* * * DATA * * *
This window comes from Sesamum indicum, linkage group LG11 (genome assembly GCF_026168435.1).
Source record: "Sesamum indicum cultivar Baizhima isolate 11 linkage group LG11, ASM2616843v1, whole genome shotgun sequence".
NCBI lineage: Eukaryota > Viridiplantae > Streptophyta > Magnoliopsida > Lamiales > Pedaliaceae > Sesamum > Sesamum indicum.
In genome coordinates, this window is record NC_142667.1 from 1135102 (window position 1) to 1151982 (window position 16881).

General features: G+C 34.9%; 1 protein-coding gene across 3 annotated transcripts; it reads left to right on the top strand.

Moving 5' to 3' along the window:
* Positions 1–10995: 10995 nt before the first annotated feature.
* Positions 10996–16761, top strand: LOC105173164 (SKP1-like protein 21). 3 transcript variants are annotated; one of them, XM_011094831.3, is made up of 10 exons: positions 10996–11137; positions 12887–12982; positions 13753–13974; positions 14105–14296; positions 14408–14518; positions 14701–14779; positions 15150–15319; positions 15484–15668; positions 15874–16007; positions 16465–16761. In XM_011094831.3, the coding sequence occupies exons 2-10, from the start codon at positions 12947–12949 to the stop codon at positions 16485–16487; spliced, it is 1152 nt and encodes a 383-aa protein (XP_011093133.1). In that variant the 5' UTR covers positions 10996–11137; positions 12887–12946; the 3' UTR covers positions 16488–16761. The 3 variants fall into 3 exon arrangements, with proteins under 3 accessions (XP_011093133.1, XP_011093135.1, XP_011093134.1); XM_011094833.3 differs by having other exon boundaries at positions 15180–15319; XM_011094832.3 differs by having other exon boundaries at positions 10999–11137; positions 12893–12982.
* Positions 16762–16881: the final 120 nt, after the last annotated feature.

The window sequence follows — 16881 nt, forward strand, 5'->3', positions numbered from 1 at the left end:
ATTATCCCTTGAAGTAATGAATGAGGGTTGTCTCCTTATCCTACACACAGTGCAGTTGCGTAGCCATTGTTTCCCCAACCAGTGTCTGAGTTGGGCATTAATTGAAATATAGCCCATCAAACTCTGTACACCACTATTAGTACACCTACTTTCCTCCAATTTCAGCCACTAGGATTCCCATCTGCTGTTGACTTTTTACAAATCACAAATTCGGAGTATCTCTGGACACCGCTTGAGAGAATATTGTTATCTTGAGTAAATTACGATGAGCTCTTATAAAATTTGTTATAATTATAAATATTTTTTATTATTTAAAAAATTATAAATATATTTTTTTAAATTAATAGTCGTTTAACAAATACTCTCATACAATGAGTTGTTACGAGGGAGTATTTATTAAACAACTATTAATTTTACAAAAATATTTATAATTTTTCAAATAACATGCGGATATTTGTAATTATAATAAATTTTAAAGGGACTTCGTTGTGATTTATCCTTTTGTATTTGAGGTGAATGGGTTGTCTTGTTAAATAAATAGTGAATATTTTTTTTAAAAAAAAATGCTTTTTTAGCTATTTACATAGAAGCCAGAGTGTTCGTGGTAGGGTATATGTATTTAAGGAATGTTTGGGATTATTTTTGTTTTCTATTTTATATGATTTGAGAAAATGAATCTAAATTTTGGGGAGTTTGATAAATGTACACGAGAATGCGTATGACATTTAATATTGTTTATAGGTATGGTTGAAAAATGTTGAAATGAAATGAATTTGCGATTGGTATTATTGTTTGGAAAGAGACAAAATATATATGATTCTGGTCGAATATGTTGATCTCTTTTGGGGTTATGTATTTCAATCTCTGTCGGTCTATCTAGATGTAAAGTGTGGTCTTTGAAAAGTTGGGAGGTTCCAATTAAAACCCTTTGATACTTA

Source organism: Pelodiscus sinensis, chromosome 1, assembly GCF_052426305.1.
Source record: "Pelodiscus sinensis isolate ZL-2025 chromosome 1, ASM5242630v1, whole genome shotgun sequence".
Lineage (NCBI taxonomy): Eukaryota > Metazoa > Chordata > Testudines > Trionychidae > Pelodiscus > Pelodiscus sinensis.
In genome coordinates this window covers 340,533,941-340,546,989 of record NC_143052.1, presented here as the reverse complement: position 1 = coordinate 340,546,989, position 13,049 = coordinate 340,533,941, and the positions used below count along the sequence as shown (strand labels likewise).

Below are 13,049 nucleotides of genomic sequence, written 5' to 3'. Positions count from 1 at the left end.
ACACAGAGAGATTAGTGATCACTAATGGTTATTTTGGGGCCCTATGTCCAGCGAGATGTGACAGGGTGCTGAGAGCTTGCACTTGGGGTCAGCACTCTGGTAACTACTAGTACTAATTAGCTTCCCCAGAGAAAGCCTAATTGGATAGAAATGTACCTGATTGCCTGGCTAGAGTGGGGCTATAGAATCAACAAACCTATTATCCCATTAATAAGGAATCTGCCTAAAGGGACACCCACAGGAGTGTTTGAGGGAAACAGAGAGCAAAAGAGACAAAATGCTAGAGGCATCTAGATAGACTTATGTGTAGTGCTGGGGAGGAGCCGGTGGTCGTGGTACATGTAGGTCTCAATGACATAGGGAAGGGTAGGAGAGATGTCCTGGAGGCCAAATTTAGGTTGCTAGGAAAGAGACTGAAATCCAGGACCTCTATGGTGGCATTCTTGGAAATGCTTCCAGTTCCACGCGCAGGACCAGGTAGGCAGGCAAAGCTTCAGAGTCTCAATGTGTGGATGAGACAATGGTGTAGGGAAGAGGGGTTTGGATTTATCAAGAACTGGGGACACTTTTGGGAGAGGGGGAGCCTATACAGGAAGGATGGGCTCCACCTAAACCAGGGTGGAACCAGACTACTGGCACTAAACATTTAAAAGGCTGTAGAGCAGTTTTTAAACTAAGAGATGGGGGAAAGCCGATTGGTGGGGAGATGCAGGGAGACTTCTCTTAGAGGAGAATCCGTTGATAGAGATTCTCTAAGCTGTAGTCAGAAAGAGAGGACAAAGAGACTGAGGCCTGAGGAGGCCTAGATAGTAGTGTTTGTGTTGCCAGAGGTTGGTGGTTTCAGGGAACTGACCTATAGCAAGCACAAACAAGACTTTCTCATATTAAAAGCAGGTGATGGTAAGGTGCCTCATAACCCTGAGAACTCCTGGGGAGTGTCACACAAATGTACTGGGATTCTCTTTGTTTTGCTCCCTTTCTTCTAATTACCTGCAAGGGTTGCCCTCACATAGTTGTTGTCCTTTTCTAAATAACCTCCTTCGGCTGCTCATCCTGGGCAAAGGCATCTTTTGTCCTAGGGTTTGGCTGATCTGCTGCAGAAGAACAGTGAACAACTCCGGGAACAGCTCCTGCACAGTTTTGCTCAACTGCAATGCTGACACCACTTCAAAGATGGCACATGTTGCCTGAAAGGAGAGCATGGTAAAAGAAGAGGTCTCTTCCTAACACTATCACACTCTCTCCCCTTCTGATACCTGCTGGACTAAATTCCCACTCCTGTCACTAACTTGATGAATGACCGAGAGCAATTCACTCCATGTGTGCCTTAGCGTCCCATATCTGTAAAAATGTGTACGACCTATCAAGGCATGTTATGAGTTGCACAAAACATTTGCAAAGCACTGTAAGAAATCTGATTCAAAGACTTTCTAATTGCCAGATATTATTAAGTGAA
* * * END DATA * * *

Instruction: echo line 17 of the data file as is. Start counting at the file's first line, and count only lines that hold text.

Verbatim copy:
ACACAGAGAGATTAGTGATCACTAATGGTTATTTTGGGGCCCTATGTCCAGCGAGATGTGACAGGGTGCTGAGAGCTTGCACTTGGGGTCAGCACTCTGGTAACTACTAGTACTAATTAGCTTCCCCAGAGAAAGCCTAATTGGATAGAAATGTACCTGATTGCCTGGCTAGAGTGGGGCTATAGAATCAACAAACCTATTATCCCATTAATAAGGAATCTGCCTAAAGGGACACCCACAGGAGTGTTTGAGGGAAACAGAGAGCAAAAGAGACAAAATGCTAGAGGCATCTAGATAGACTTATGTGTAGTGCTGGGGAGGAGCCGGTGGTCGTGGTACATGTAGGTCTCAATGACATAGGGAAGGGTAGGAGAGATGTCCTGGAGGCCAAATTTAGGTTGCTAGGAAAGAGACTGAAATCCAGGACCTCTATGGTGGCATTCTTGGAAATGCTTCCAGTTCCACGCGCAGGACCAGGTAGGCAGGCAAAGCTTCAGAGTCTCAATGTGTGGATGAGACAATGGTGTAGGGAAGAGGGGTTTGGATTTATCAAGAACTGGGGACACTTTTGGGAGAGGGGGAGCCTATACAGGAAGGATGGGCTCCACCTAAACCAGGGTGGAACCAGACTACTGGCACTAAACATTTAAAAGGCTGTAGAGCAGTTTTTAAACTAAGAGATGGGGGAAAGCCGATTGGTGGGGAGATGCAGGGAGACTTCTCTTAGAGGAGAATCCGTTGATAGAGATTCTCTAAGCTGTAGTCAGAAAGAGAGGACAAAGAGACTGAGGCCTGAGGAGGCCTAGATAGTAGTGTTTGTGTTGCCAGAGGTTGGTGGTTTCAGGGAACTGACCTATAGCAAGCACAAACAAGACTTTCTCATATTAAAAGCAGGTGATGGTAAGGTGCCTCATAACCCTGAGAACTCCTGGGGAGTGTCACACAAATGTACTGGGATTCTCTTTGTTTTGCTCCCTTTCTTCTAATTACCTGCAAGGGTTGCCCTCACATAGTTGTTGTCCTTTTCTAAATAACCTCCTTCGGCTGCTCATCCTGGGCAAAGGCATCTTTTGTCCTAGGGTTTGGCTGATCTGCTGCAGAAGAACAGTGAACAACTCCGGGAACAGCTCCTGCACAGTTTTGCTCAACTGCAATGCTGACACCACTTCAAAGATGGCACATGTTGCCTGAAAGGAGAGCATGGTAAAAGAAGAGGTCTCTTCCTAACACTATCACACTCTCTCCCCTTCTGATACCTGCTGGACTAAATTCCCACTCCTGTCACTAACTTGATGAATGACCGAGAGCAATTCACTCCATGTGTGCCTTAGCGTCCCATATCTGTAAAAATGTGTACGACCTATCAAGGCATGTTATGAGTTGCACAAAACATTTGCAAAGCACTGTAAGAAATCTGATTCAAAGACTTTCTAATTGCCAGATATTATTAAGTGAA